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Top order failure, wrong selection, timid approach behind India’s consecutive WTC final defeats

Top order failure, wrong selection, timid approach behind India’s consecutive WTC final defeats. Top reasons for India's failure in WTC Final 2023.

WTC Final 2023, AUS vs IND_ India lost WTC Final 2023 to Australia _ Walking Wicket (Images_ ©ImHydro45_Twitter)
No top-order batter scored fifty in both the innings for India (Images: ©ImHydro45/Twitter)

As soon as Mohammed Siraj reverse-swept Nathan Lyon to the backward point fielder, Scott Boland, it sparked jubilation in the Australian camp as everyone got together in a huddle to celebrate their maiden World Test Championship (WTC) trophy, which was the combination of some pure hard work from Lahore to Indore to London, losing just three matches in the cycle.

It was the best possible start of the new legacy under their new leader Pat Cummins. Even though they weren’t up to the mark in the final session of day four, the mixture of some superb bowling and a few ordinary shot selection from the India batters saw the ICC number one ranked side, India losing their second consecutive WTC finals.

With the wait for the next ICC trophy now stretching beyond a decade, as the dust settles on India’s WTC final defeat, let’s take a deep dive into what mistakes India committed during the course of the final.

WTC Final 2023, Day 2, Aus vs Ind_ Virat Kohli got out on 14 off Starc in first innings  _ Walking Wicket (Images_ ©ICC_Twitter)
Kohli looks dejected after getting out cheaply in first innings (Images: ©ICC/Twitter)
Another top order batting failure for India

The moment India lost the toss and opted to bowl first, only to see the opponents positing a mountainous first innings score of 469, the onus was on India’s top-order batting line-up to provide them some handsome partnerships on that Kennington Oval track in London that was still good for batting. But just like it has been the case on many occasions in overseas Test matches, the Indian top order failed to deliver at a critical point of time.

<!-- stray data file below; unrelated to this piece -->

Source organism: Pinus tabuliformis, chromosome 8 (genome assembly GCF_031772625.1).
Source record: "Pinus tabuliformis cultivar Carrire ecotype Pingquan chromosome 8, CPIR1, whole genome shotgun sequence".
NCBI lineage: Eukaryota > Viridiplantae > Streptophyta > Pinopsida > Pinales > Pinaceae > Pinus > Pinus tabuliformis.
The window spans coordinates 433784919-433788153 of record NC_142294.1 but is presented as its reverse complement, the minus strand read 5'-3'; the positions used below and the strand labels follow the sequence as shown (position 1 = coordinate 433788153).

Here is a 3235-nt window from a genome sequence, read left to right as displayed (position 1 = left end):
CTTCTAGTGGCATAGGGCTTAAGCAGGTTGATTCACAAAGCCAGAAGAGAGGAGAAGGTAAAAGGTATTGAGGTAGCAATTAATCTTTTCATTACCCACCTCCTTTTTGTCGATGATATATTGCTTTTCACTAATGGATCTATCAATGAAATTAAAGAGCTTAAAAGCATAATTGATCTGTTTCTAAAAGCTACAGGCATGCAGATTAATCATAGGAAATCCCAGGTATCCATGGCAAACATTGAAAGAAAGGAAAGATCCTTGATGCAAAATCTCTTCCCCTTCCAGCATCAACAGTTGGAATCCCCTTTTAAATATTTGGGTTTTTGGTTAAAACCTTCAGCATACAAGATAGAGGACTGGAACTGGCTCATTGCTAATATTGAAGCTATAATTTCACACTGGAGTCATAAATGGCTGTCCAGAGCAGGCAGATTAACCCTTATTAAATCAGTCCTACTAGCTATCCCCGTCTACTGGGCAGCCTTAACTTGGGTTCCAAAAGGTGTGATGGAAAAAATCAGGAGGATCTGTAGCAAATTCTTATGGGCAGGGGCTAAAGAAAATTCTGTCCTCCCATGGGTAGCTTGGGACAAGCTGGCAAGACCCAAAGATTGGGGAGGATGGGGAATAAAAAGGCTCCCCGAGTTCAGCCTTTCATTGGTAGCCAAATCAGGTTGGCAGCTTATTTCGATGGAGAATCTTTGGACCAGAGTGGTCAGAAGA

After a decent 30-run opening partnership, with the dismissal of Rohit Sharma, India lost their next four wickets for just 41 runs. Shubman Gill and Cheteshwar Pujara, who was so successful playing the county championship for Sussex, saw their stumps cartwheeling due to their misjudgment of reading the length and bounce of the track. Virat Kohli who stood outside of his crease to attack the swing and seam movement, was undone by a short pitched delivery from Mitchell Starc.

During their second innings, chasing 444 to win the game or to tackle 139 overs to bring the draw result, India began on a positive note but again they fell like a pack of cards. Rohit, after looking solid on 43, in an attempt to play the lap shot was trapped leg before the stumps against Nathan Lyon while Pujara, suddenly coming out of his character tried a cute little ramp shot as Alex Carey grabbed the faint edge of his blade.